In the 200 years between the end of the 17th century and the beginning of the 20th century, references to first and second sleep started to disappear from literature, medical texts, and even court records, until they essentially vanished. Historians believe this is indicative of a change in expectations regarding people working work longer shifts. Sleeping in one long stint was the only option to acquire enough sleep, and the practice was adopted world-wide.

Biphasic Sleep

Biphasic sleep is a reference to sleeping in two shifts. This would include the above mentioned first and second sleep pattern, it would include the sleep of cultures that take a long siesta to get out of the heat and then sleep for a moderate duration overnight, and it includes sleeping overnight but taking a daytime nap of varied length. Most of these options, again, add up to the recommended 7-9 hours of sleep.

Biphasic sleep is not uncommon. Latin American and Mediterranean cultures have routinely taken naps of up to 90 minutes before returning to their day. 90 minutes is the approximate amount of time to go through one complete sleep cycle and may have been a natural need when napping.

Adding a short daytime sleep is considered advantageous and there is research based evidence that naps have many health benefits. They increase memory, support learning, can improve mood, and enhance performance. This biphasic way of sleeping is a generally accepted variation of one long overnight sleep.

Polyphasic Sleep

The most controversial of the three patterns profiled here, polyphasic encompasses multiple sleep patterns where a person can sleep from 4 to 6 times per day. There are different versions that might include one longer sleep, from 90 minutes to 6 hours, and then a series of short 20 or 25-minute naps spaced out during waking hours.

Another version of polyphasic sleep eliminates the longer sleep period altogether and recommend taking only shorter naps at regular intervals. These patterns of sleep can result in anywhere from 2 or 3 hours to 8 hours of sleep in a 24-hour period. The polyphasic sleep patterns are the only one that can intentionally result in far less than the recommended 7-9 hours in a 24-hour period.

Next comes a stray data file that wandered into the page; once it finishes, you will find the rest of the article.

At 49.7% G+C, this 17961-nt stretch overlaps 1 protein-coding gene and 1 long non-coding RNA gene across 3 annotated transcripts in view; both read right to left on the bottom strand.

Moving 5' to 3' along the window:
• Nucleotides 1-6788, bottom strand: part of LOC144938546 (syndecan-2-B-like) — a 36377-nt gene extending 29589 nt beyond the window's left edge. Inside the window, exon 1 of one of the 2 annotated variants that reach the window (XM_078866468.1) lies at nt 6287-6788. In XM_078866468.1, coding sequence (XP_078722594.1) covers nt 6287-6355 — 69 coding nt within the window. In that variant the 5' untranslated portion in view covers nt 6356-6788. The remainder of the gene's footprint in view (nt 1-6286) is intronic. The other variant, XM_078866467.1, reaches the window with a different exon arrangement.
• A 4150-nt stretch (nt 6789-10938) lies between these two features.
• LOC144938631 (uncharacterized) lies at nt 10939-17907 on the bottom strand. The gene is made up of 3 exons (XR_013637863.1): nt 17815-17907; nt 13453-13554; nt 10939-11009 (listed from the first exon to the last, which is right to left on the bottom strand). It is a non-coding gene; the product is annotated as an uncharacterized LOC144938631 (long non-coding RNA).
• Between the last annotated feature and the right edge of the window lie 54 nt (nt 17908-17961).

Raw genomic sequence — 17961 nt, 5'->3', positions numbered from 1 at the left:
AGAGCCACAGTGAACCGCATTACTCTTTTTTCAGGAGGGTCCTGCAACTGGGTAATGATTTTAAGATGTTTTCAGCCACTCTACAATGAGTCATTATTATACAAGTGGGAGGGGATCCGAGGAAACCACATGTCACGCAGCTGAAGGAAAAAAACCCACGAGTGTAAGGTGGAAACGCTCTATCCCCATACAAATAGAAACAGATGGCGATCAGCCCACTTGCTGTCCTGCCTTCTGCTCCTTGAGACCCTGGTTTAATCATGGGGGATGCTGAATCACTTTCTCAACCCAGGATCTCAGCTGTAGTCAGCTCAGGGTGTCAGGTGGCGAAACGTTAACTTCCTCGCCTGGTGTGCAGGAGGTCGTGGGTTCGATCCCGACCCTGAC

Polyphasic sleep is not considered natural and, in general, is not recommended by medical or sleep professionals. It must be conditioned into practice with at least a two-week period to reset one’s circadian rhythm. Even supporters of this way of sleeping describe this inculcating period as grueling. Supporters of this pattern, however, believe it is worth it. They espouse that because of these shorter sleep periods, the body is more tired and falls more directly into REM and slow wave sleep. They believe the other stages of non-REM sleep are unimportant and in a classic biohacking fashion are attempting to utilize what benefits the body most. Also, the additional time gained can then be used for more important waking endeavors.

Is Polyphasic Sleep Safe?

You can definitely find arguments on either side of the issue. Some supporters claim it is a far superior way to sleep, others caution against its potential dangers. Here are some pros and cons for your consideration.

Pros

More Time

A big benefit of this sleep pattern is the ability to have more time, accomplish more, and potentially make more money. Supporters cite high performers from the past like Thomas Edison and Nicola Tesla who slept as little as 1.5 hours nightly, and contemporary leaders like the CEO’s of Yahoo, Twitter, and Square, or celebrities like Marth Stewart and Jay Leno.